The Buzz on Bees

Sweeeeet! More and more hotels are joining the bee brigade.

The survival of the food chain depends, directly or indirectly, on those busy little pollinators. Did you know the U.S. Department of Agriculture estimates one mouthful in three in our diet depends on them? Yet the vitality of hives continues to be threatened by the phenomenon known as colony collapse disorder, which causes bee populations to plummet.

Yet in the meetings universe, honeybees are thriving. Fairmont Hotels & Resorts has been bee-friendly for 10 years, and has more than 40 apiaries on rooftop gardens and other locations. You might not think of New York City as bee country, but Javits Center, the nation’s busiest convention center, put hives on its vast living roof, and many hotels promote their own honey in culinary and mixology creations. (Because leading suspects of bee death are agricultural pesticides and chemicals, New York beekeepers even claim their urban hives are healthier.)

Here are other leading beekeeping hotels.

Residence Inn New York Manhattan/Central Park

On the 76th floor of a Broadway tower, 723 feet above ground, is the highest apiary in the world. At least that’s the contention of hotel management, which hasn’t been able to find a hive higher. The project began as a green initiative and houses 180,000 honeybees. The 261-room Residence Inn occupies 30 floors of the tower; the lower 35 floors are the 378-room Courtyard New York Manhattan/Central Park.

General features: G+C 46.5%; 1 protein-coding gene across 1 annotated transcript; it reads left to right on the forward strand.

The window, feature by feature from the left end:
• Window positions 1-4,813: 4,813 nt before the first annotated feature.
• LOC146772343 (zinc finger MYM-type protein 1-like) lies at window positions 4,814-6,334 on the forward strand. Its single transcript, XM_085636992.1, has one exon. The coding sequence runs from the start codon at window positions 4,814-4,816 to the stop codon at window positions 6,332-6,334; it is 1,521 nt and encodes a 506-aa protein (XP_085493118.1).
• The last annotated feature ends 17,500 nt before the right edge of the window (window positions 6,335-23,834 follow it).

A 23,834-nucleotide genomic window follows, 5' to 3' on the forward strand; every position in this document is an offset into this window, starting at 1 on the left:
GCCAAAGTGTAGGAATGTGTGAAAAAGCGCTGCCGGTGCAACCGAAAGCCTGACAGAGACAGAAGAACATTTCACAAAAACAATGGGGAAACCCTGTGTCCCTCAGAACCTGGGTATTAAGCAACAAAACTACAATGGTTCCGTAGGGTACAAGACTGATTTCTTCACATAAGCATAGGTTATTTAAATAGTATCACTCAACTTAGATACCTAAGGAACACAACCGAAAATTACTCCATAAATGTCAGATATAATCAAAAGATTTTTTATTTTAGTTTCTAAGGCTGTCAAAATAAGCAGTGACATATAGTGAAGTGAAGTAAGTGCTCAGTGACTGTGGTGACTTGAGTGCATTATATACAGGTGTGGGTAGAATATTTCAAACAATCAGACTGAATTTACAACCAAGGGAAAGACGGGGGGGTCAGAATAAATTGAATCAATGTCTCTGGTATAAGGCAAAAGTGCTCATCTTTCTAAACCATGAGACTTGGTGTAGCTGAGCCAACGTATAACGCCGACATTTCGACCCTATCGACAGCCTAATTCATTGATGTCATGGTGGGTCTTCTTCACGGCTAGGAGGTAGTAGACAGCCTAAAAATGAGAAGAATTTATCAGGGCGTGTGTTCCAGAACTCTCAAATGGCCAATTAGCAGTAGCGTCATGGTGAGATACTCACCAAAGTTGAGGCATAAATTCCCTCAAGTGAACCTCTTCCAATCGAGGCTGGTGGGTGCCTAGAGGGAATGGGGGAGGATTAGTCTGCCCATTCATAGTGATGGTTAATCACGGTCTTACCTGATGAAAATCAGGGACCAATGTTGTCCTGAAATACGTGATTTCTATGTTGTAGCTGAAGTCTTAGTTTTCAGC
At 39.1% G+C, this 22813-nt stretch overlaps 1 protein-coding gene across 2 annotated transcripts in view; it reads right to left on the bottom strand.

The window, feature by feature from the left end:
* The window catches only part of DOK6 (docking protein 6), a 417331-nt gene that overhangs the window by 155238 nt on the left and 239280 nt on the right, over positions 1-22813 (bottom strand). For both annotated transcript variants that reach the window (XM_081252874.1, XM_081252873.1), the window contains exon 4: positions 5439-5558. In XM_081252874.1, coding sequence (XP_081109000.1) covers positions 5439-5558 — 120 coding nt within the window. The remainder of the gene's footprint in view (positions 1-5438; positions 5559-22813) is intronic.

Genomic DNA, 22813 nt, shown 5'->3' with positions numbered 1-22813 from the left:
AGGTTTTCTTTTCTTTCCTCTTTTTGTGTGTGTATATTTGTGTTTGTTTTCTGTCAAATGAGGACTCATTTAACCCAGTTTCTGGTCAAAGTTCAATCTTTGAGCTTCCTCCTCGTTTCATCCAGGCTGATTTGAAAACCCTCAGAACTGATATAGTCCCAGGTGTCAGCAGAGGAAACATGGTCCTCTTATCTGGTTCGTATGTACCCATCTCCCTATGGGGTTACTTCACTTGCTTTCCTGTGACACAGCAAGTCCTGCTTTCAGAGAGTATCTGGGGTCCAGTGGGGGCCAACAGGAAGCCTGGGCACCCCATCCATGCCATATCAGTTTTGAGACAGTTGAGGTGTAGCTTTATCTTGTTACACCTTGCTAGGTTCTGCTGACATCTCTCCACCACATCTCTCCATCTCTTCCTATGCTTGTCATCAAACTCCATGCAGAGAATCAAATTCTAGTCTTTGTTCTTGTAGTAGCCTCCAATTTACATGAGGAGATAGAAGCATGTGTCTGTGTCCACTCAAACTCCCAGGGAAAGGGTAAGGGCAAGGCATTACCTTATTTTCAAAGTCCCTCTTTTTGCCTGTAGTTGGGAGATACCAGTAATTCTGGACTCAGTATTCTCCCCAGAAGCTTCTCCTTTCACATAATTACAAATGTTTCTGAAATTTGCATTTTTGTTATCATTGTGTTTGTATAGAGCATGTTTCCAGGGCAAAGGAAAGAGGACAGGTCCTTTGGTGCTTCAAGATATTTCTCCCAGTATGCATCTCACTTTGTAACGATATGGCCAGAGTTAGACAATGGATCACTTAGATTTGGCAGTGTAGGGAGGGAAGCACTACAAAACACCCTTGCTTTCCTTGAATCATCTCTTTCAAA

Omni Dallas Hotel

This 23-story downtown property harvests close to 100 pounds of pure, raw honey a year from its rooftop hives. It can be purchased by the jar in the hotel’s gift shop, or enjoyed in creations from the hotel’s chefs. These are rescue bees—collected from homes and businesses that wanted to be rid of them. The nonprofit American Honey Bee Protection Agency brought the buzzing lot to the Omni.

W San Francisco

The boxy hives on the 32nd floor of this urban hotel across from Yerba Buena Gardens are configured like miniature skyscrapers, and their honey is used in the W’s locally sourced restaurant, Trace. Beekeeper Roger Garrison started A Bee Well Production, which is dedicated to a growing list of San Francisco businesses—including more than 50 hives at seven hotels—trying to amp up the honeybee buzz.

Seaport Hotel & World Trade Center, Boston

More than 1 million busy bees swarm the seven hives on the roof of this meetings mecca (428 guest rooms and 180,000 sq. ft. of meeting space) along historic Boston Harbor. With 1,000 pounds of the sweet stuff harvested yearly, the hotel makes F&B fare such as Seaport Honey Cider, honey-sweetened salad dressings and honey bourbon-braised chicken wings.

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